The Story Of Dr. Philip Stander
For months, Joost – owner of Thika Travel and board member of Thika Foundation – had been talking about the unique man he wanted to invite to The Netherlands for a lecture. He meant Dr. Philip Stander, or ‘Flip’ for friends and family. March came around and finally the time was there: Philip and his partner Emsie touched down at Schiphol Airport.
The Herman van Veen Arts Centre turned out to be the perfect location for an impressive lecture. More than a hundred guests filled the lecture hall and listened breathlessly to Philips story. His life’s mission is undeniably admirable – he monitors and protects the desert lions of Namibia. For weeks on end he lives amongst the lions to track their movements and habits.
‘His’ Desert Lions
With noticeable excitement tinging his voice, Philip speaks about the moment when a small group of desert lions was re-discovered after their supposed extinction. Out of pure passion for these remarkable animals Philip started the Desert Lion Conservation Project in the nineties. Within twenty years, the population of lions grew from a dozen to a hundred-and-fifty. Philip shows breathtakingly beautiful images of lions, lionesses and their playful cubs on never-ending desert plains.
Success and misfortune, however, often go hand in hand. The steady grow of the desert lion population resulted in a rise in human-wildlife conflict. For local farmers, the lions are a huge threat. The cattle that is indispensable to their way of life is an easy target for the big cats and the farmers will go to great lengths to protect their property. Sombre images of lions shot to death fill the hall with emotion.
Early Warning System
Philip tells his captivated audience about his human-wildlife conflict management plan and early warning system. In short, this system warns the local communities whenever lions are nearby. They can then take necessary precautions such as put their cattle in enclosures, and thus reduce the need for conflict.
In order to track the lions, Philip has outfitted a few dozen of them with special GPS collars. These collars work with special software designed by IT specialist Luuk Eikelboom from CARE IT Services. Luuk gives the audience a demonstration of how lions can be followed live on the screen. Amazing to sit in this tiny village in The Netherlands, watching lions strut around nine thousand kilometres away!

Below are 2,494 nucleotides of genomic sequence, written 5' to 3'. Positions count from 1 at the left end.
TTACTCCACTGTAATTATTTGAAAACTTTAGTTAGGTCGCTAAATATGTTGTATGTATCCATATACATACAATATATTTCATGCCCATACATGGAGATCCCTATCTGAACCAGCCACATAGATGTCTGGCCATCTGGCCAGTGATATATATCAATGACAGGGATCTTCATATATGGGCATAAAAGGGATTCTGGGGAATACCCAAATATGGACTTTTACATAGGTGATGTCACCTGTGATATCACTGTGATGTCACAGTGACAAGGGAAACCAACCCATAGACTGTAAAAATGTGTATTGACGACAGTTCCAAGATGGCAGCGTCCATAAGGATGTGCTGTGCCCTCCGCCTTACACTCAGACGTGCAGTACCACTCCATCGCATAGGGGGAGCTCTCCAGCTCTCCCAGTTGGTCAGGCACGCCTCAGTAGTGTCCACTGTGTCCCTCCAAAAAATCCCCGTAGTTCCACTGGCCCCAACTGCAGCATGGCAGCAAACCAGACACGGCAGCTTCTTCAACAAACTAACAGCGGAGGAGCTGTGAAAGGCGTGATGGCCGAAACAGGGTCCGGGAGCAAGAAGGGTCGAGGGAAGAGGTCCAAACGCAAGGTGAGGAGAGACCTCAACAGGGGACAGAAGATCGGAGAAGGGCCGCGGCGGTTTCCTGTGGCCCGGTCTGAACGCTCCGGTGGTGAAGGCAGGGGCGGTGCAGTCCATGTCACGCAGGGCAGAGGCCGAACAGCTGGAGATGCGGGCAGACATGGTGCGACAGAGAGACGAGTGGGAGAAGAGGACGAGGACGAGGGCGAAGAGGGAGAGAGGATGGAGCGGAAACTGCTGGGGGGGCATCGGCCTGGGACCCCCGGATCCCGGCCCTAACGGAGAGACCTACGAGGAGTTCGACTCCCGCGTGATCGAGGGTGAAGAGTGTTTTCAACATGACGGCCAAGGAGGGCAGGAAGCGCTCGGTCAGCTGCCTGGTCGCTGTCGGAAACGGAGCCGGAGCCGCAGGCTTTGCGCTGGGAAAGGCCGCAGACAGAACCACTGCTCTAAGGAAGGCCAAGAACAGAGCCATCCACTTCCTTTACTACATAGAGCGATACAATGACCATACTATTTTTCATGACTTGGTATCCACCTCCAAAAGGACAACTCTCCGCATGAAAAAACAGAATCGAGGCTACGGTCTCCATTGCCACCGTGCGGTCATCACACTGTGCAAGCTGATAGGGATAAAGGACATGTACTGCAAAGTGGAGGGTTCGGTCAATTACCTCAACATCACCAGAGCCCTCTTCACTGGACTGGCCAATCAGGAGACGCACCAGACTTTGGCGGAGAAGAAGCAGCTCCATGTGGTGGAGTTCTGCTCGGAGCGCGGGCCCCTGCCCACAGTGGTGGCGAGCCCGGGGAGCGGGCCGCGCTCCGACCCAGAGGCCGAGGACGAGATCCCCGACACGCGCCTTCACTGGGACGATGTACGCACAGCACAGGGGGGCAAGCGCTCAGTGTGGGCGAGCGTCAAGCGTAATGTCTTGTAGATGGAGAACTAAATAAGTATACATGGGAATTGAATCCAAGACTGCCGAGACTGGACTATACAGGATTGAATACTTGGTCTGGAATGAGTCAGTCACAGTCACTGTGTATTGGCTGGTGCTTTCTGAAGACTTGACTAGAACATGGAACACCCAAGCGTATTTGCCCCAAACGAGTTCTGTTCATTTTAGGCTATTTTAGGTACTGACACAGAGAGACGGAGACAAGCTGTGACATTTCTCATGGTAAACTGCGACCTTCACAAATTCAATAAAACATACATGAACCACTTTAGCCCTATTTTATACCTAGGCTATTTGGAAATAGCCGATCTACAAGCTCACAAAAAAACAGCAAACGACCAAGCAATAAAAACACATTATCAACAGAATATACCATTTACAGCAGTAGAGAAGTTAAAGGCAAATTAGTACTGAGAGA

Philips work hasn’t gone unnoticed by the larger audiences. Filmmaker and speaker at this lecture, Lianne Steenkamp, talks about how she and her husband Will followed Philip and ‘his’ lions for months. The results is the amazing two-part documentary ‘Vanishing Kings’, about the life of five young lion brothers. Lianne shows the first part of the film and takes us into the intimate life story of ‘The Five Musketeers’. I think I speak for many when I say that the film moved me, and that more than before I understand the need to keep working on human-wildlife conflict.
Clear is that the same goes for our guests. After the lecture, the books and DVD’s – of which the profit goes directly to Desert Lion Conservation – sell like hot cakes. Philip tells me he’s touched by the heart warming response and that he can’t wait to do it all again tomorrow, at the Thika Travel offices in Belgium.
Selinde Winter has a background in Anthropology and Development Studies and works on sustainability projects for Thika Travel.